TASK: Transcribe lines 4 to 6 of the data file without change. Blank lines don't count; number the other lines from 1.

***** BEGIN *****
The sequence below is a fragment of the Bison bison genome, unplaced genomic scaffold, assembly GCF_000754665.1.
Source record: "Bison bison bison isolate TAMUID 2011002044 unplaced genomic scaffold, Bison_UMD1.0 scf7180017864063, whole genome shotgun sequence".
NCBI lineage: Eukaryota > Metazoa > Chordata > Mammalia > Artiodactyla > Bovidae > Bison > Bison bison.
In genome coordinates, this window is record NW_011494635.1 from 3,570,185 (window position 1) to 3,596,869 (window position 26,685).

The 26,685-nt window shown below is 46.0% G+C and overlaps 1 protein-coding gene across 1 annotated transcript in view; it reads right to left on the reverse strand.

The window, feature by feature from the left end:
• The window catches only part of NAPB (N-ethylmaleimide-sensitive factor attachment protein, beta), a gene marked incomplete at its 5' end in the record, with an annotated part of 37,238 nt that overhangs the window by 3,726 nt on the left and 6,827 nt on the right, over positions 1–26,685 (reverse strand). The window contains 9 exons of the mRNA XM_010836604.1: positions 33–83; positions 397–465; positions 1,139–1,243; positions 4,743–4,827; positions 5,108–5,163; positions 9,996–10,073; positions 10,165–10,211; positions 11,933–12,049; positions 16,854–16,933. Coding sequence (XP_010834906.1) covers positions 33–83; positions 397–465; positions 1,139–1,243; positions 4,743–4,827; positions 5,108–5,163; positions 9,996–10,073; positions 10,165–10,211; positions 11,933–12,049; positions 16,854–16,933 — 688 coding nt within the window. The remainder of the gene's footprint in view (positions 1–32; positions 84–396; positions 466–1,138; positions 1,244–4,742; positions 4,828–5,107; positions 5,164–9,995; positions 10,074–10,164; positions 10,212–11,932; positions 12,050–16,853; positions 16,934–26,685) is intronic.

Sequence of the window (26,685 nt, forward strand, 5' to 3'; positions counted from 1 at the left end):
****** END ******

In genome coordinates, this window is record NW_011494635.1 from 3,570,185 (window position 1) to 3,596,869 (window position 26,685).

The 26,685-nt window shown below is 46.0% G+C and overlaps 1 protein-coding gene across 1 annotated transcript in view; it reads right to left on the reverse strand.

The window, feature by feature from the left end: